# voltage divider

Created Wed, 21 Nov 2012 08:49:04 +0000 by jbcpt

### jbcpt

Wed, 21 Nov 2012 08:49:04 +0000

Hi there guys,

You going to have to excuse the newbie question.. :oops:

I have a uno 32 board. And I found a example online, which is similar to what I want to achieve, just that I will be using a pressure sensor

I would just like to know why a 2.2 kOhm resistor is used to divide the voltage, how did they calculate what resistance was needed?

Here is the small tutorial that I was going through:

[url]http://embedded-lab.com/blog/?p=4802[/url]

### majenko

Wed, 21 Nov 2012 10:55:01 +0000

The exact value of resistor is not really that critical. It needs to be a value that gives reasonable results from the sensor you are using.

Find out the range of resistances your sensor gives, and then use those to calculate a ball-park resistance value that will give a desirable range using the standard potential divider formulae (available on [url]http://en.wikipedia.org/wiki/Voltage_divider#Resistive_divider[/url])

### jbcpt

Fri, 23 Nov 2012 08:41:32 +0000

Thanks for the help Majenko.

I would also like to ask, as it seems to me that the 2.2 kO resistor in that circuit isnt really acting as a voltage divider as such, but more like a 'short circuit' protector.

Also if the LDR's lowest resistance is 131 ohms it will be allowing 25.19 mA of current passing back to pin A0, which may be a little high? (And im taking it, that is not the lightest environment either, so there may even be lower resistance, especially if you go put a light right above the LDR)

What are your thoughts on this?

### majenko

Fri, 23 Nov 2012 09:47:46 +0000

Thanks for the help Majenko. I would also like to ask, as it seems to me that the 2.2 kO resistor in that circuit isnt really acting as a voltage divider as such, but more like a 'short circuit' protector.

What are you thinking it's protecting against a short circuit? It's there purely and simply to form a voltage divider with the LDR (or other sensor).

Also if the LDR's lowest resistance is 131 ohms it will be allowing 25.19 mA of current passing back to pin A0, which may be a little high? (And im taking it, that is not the lightest environment either, so there may even be lower resistance, especially if you go put a light right above the LDR) What are your thoughts on this?

You're forgetting one crucial factor - the analogue input has its own input impedance. This is in the order of 100MÎ© or so. The current that will be flowing into the pin will be in the order of pA or maybe nA at worst - even if you link it directly to the 3.3V pin with a piece of wire.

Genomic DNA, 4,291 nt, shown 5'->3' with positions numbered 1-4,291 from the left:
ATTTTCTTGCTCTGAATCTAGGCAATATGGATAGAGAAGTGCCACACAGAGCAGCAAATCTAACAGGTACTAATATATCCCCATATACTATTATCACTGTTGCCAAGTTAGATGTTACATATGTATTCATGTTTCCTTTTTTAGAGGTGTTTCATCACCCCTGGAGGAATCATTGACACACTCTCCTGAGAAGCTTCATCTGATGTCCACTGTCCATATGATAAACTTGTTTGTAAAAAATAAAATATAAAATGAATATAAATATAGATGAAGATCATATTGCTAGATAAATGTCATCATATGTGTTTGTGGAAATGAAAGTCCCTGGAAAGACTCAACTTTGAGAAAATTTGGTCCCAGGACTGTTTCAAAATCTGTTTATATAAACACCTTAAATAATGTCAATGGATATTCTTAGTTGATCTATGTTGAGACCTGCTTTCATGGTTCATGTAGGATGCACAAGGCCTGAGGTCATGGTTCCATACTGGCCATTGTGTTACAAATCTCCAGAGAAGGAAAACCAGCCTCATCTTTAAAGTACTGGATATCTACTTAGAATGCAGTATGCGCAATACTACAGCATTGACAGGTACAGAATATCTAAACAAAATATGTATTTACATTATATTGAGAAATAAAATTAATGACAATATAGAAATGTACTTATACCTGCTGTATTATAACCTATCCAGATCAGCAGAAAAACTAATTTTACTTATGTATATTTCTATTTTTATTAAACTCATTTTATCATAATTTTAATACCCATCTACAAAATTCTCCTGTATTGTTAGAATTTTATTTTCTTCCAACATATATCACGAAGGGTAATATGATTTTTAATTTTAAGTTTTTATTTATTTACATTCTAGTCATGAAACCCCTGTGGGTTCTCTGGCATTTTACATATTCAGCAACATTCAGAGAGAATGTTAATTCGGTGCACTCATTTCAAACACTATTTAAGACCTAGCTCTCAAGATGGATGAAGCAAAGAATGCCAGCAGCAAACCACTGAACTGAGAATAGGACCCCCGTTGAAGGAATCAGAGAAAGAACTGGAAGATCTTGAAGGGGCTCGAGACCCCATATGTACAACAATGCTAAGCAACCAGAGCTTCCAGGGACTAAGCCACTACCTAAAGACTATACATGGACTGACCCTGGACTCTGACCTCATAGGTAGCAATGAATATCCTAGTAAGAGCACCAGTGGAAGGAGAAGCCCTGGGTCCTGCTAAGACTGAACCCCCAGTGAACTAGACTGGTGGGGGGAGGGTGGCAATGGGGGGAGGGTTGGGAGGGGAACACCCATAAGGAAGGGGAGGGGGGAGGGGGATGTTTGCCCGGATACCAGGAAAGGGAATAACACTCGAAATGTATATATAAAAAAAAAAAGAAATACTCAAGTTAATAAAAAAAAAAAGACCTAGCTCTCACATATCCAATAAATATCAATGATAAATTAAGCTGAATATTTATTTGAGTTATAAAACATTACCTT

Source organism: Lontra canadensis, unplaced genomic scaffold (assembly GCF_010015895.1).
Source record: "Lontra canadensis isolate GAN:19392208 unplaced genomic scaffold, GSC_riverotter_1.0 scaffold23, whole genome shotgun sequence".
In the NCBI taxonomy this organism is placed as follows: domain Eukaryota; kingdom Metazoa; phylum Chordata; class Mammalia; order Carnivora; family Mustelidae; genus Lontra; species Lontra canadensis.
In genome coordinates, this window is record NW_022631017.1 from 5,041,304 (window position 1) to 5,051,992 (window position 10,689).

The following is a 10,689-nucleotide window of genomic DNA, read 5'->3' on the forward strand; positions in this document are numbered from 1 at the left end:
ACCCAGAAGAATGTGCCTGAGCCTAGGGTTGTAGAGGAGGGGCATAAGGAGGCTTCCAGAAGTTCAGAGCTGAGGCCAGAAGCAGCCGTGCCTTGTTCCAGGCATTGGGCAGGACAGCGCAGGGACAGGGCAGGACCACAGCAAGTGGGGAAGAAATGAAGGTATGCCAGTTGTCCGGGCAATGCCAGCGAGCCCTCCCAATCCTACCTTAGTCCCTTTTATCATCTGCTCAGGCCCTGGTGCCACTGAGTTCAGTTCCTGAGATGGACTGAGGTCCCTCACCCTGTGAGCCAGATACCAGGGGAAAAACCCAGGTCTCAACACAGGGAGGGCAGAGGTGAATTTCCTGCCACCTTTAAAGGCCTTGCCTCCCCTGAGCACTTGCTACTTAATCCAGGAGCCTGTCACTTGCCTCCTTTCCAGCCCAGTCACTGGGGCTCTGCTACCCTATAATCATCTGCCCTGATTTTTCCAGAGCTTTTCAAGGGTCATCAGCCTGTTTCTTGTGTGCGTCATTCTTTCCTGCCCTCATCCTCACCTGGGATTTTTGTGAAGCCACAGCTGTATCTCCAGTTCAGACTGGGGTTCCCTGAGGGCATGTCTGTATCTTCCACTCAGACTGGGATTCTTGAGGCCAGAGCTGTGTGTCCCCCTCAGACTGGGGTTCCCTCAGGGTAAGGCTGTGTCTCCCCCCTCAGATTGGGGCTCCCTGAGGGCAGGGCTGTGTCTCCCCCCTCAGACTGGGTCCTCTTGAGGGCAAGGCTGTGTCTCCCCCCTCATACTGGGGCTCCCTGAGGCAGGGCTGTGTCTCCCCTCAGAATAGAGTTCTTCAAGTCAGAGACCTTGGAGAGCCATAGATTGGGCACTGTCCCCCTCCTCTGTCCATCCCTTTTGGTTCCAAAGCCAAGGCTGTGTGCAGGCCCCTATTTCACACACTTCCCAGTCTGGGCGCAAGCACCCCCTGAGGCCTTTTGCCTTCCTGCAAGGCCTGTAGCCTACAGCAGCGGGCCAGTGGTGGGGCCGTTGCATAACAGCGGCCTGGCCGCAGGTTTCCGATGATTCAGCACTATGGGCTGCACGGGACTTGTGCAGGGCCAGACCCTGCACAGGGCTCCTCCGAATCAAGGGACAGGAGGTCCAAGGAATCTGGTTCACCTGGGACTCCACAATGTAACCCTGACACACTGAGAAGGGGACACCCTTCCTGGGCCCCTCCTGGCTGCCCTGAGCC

Without the resistor to form a divider, the voltage drop change over a range of LDR+input impedance (say 100,000,131 to 100,001,310) will be as good as unmeasurable. By establishing a voltage divider, the voltage range presented to the analogue pin changes between 0V and 3.3V depending on the ratio of the sensor and 2.2K resistor.

There is also a 5KÎ© "recommended" impedance for the output of any voltage source connected to an analogue pin (from the data sheet for the PIC32). This basically means that, to maintain accuracy and not have the input impedance of the analogue pin affect your readings, the resistance of whatever you are measuring across shouldn't exceed 5KÎ©. Any higher than that and the input impedance of the analogue pin will skew the results a tiny fraction. The higher the resistance, the more it will affect it. Still, for this kind of measurement those changes won't really be noticeable unless you go to hundreds of KÎ©.

### jbcpt

Mon, 26 Nov 2012 11:19:12 +0000

Thanks Majenko, really appreciating all the help.

I am sort of getting the idea now, I played around a bit with the board this past weekend. connected up a Toyota boost pressure sensor onto the 5v output, and measured the signal wire from the sensor. It would read 2.450 v, and when i blew into the sensor it would increase to 2.485. I tried to measure the current between the 5v+ output and the sensor. But there was no reading, Is that because the current is in the nA or pA range ? (ie. too small to be read by my multimeter). And much would it be?

### majenko

Mon, 26 Nov 2012 16:03:24 +0000

Without knowing how the sensor works it's impossible to tell what its current consumption should/would be. It's not really that interesting anyway, unless you're building a system to run off a very limited power source and you have to account for every single picoamp.